Organizing Roundup

L O C A L 1 6 6

Aredent Mills

California millers, lab technicians, warehouse and maintenance workers knew they had the right ingredients to win Teamster representation at Ardent Mills.

After years of making and handling flour for the company’s milling center in Colton, Calif., the 24-person unit stood strong in their fight for a voice on the job, overcoming management’s tough opposition to join Local 166 in Bloomington, Calif.

“We have had a hard time with a supervisor and we needed to form our union to begin getting treated fairly,” said Raul Alvarez, a lead worker on the organizing committee and three-and-a-half-year employee for the company. “Our health insurance is also very, very expensive. I pay $320 a month out-of-pocket for a family plan with very high co-pays.”

In addition to better health care, the 24-worker bargaining unit is also looking to put an end to favoritism and unfair work rules, said Joe Maae, a business agent and organizer with Local 166.

“They need fair, consistent work rules and better benefits. Some workers are required to do other jobs and they are paying a lot out of pocket each month on health care,” Maae said.

Local 166 Secretary-Treasurer Mike Bergen is looking forward to negotiating a contract for his new members at the Ardent Mill’s bakery-mix center.

“The workers are desperately seeking respect and fairness on the job and we will work hard to negotiate a contract that addresses their needs at Ardent Mills,” Bergen said.

L O C A L 3 3 7

US Foods

Domicile drivers at US Foods in Kalamazoo, Mich. recently voted to join Local 337.

The drivers voted more than 70 percent in favor of representation, joining more than 200 US Foods drivers and warehouse workers in Novi, Mich. who are already members of Local 337.

“This is a tremendous victory for our members, the local and the International Union in our joint goal to organize Sysco and US Foods locations nationwide,” said Local 337 President Mike Martin. “We thank the US Foods domicile drivers for supporting our union and look forward to representing them in the rich tradition of the Teamsters.”

“This was really a group effort which helped secure an important victory,” said Local 337 Secretary-Treasurer Pat Dougherty. “It was very tough, as the company fought our campaign. However, in the end the truth about our union prevailed as workers voted to take charge and improve their workplace by joining the Teamsters Union.”

US Foods mounted an aggressive antiunion campaign to dissuade workers from supporting Local 337. However, to their credit, the drivers rebuffed the company, stayed united and got the union they wanted.

L O C A L 5 5 4

Red Cross

Red Cross employees in Omaha, Neb., recently voted to join the Teamsters.

Fifty-seven mobile Red Cross blood collection agents based in Grand Island and North Platte, Neb., selected union representation when the ballots were tabulated on Dec. 18, 2015.

The phlebotomists, collections specialists, technicians, mobile unit assistants and apheresis employees voted 39-13 in a combined election to join Local 554.

“Everyone is thrilled for these workers,” said Scott Uteck, a business agent with Local 554. “They stuck together and their strength will be rewarded with their first contract. We congratulate them, and especially everyone on the organizing committee, for all of their hard work and dedication that led to this successful effort.”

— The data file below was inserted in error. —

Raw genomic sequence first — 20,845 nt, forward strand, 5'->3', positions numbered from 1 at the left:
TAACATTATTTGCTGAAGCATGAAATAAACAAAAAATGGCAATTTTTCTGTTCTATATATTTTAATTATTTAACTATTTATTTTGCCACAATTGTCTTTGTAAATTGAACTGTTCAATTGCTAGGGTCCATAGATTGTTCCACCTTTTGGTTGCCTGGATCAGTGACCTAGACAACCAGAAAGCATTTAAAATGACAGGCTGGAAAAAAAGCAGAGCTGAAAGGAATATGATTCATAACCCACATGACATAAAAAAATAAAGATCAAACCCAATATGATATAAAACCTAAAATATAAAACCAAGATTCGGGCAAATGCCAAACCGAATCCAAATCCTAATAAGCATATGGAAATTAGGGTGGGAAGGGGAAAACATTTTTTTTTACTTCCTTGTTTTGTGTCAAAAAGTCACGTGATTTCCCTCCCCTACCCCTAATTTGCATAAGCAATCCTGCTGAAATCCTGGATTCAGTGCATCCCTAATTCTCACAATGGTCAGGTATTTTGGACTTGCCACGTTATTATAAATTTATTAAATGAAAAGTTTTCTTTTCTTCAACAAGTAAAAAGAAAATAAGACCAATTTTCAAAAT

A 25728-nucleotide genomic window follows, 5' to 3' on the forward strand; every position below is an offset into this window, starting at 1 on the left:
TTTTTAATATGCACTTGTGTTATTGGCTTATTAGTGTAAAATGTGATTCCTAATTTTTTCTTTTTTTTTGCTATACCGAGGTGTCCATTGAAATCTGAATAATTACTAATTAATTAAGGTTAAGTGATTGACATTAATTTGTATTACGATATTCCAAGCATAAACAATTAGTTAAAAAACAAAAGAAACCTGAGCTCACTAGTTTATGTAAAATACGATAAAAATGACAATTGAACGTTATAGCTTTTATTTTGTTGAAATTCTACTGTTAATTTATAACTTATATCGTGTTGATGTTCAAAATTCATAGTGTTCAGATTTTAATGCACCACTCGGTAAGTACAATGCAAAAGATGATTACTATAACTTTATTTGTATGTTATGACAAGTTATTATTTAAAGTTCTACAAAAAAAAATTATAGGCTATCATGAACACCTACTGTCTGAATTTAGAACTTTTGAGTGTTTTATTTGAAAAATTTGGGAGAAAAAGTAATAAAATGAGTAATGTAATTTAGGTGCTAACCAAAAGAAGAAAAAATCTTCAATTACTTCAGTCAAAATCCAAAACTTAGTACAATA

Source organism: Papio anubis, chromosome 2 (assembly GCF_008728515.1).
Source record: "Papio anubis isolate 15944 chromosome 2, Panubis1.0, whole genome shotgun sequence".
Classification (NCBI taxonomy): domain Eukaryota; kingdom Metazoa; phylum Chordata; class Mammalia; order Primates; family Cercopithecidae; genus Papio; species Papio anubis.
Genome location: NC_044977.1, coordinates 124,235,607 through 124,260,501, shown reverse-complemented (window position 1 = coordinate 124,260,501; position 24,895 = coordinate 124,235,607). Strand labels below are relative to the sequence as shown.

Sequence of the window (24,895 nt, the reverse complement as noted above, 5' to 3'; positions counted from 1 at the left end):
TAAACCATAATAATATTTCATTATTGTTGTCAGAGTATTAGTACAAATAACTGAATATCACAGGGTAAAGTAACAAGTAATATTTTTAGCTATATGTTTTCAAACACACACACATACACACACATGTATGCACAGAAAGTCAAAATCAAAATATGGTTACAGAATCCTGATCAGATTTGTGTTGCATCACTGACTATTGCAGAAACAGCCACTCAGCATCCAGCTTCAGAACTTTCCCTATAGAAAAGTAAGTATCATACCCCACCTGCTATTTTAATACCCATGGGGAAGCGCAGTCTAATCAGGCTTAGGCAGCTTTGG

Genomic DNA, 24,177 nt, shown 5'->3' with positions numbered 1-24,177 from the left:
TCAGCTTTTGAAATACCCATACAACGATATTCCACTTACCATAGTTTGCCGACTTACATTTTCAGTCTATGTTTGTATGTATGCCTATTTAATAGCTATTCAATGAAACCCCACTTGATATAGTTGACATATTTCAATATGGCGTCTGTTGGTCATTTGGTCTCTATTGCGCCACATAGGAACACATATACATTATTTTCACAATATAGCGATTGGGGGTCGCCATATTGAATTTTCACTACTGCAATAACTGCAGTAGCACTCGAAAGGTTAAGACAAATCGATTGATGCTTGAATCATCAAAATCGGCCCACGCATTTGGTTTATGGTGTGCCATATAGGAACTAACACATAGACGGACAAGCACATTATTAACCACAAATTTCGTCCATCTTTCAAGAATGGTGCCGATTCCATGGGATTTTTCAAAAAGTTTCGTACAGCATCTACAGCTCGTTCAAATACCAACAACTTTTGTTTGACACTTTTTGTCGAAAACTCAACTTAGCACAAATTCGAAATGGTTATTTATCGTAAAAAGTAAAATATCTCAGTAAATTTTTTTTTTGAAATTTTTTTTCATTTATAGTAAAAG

“We have a newfound confidence at work knowing the Teamsters have our back to negotiate and enforce a contract that protects our employment interests,” said Courtney Sklenar, a Red Cross collection specialist based in Grand Island.

L O C A L 1 6 6

Ozark Automotive Distributors

For half a decade, workers at a warehouse in Moreno Valley, Calif. have gone without union representation despite voting in favor of joining Local 166 in 2010. Now the 65 warehouse workers and drivers of Ozark Automotive Distributors, who stock and deliver supplies to O’Reilly Auto Parts stores, can finally call themselves Teamsters. An election held on Jan. 8 resulted in a majority voting in favor of joining the union.

“This has been an epic fight for these workers and our local but we prevailed at every turn,” said Mike Bergen, Secretary-Treasurer of Local 166 in Bloomington, Calif. “The company fought tooth and nail to prevent the workers from having the Teamster representation they voted for but the workers at the warehouse held strong throughout the five-year saga.”

The workers first reached out to the union after the company changed the pay format from hourly to piecemeal. A majority voted in favor of the union in a 2010 election but the company filed objections with the National Labor Relations Board (NLRB). After the NLRB ruled against the company, Ozark took the board’s decision to court, losing one appeal after the other as the case went all the way up to the Supreme Court.

Even after the Supreme Court ruled against it, the company remained obstinate. Local 166 then withdrew several objections it had filed against the company, prompting the NLRB to call for a new election this year. Once again, the workers voted in support of the union, putting an end to the years-long struggle for representation.

“It feels great. It’s such a relief to finally have our union after five long years of sticking together during all the appeals,” said Robert Castilleja, a six-year driver at the company.